And finally regarding the exclusion of the Orange Line:
We do our BRT counts differently using the Automated Passenger Counters. So unfortunately we don’t have the same station-level estimates available to include.
Hope that helps explain some things!
Transportation Planner I
This is interesting, but it seems possible to conclude too much about overall transit demand in the region from looking at what is only a small piece of the pie. A more comprehensive picture would have bus boardings, too. Boardings on the bus system are surely more distributed and reflect LA’s unique geography that transit planners shouldn’t ignore: LA is not New York or DC and a radial, spoke-type rail system isn’t necessarily the best way to meet LA’s transit needs. We have a grid system that needs better (and more) “bus boulevards” as Jarrett Walker calls them.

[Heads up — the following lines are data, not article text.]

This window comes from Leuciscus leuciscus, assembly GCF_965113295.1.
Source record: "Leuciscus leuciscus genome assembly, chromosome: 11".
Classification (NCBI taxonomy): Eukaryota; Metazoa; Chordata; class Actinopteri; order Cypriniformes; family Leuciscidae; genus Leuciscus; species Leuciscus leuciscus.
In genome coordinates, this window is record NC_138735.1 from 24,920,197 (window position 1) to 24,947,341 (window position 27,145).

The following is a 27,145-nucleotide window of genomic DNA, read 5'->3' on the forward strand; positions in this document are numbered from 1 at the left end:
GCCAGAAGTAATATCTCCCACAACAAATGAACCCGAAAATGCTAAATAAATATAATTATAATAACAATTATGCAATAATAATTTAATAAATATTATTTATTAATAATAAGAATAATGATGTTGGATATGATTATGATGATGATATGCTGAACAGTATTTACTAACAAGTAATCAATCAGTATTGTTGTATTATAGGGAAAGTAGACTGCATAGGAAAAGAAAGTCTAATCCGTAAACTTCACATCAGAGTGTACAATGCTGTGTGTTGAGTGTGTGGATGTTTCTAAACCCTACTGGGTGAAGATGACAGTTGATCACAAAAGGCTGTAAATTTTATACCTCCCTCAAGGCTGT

I would love to see the Orange line added to this visual. I know it’s BRT vs rail, but I think it would be an important addition.
I’m more interested to know how Metro even gathered exit data if we have no TAP out system. Did they use some sort of magical GPS device implanted into our TAP cards (wow, Metro invented cards with batteries that last forever!), or some certain magical satellite tracking system leased from the NSA?
Furthermore, majority of our Metro Rail stations don’t even have fare gates so it’s not like there’s any solid proof of numbers to know how many people are REALLY getting on and off either at these unlocked stations either. You can’t collect data without locking up the entire system with fare gates to ensure everyone pays, and you can’t gather entry and exit data without a true TAP-in AND TAP-out system.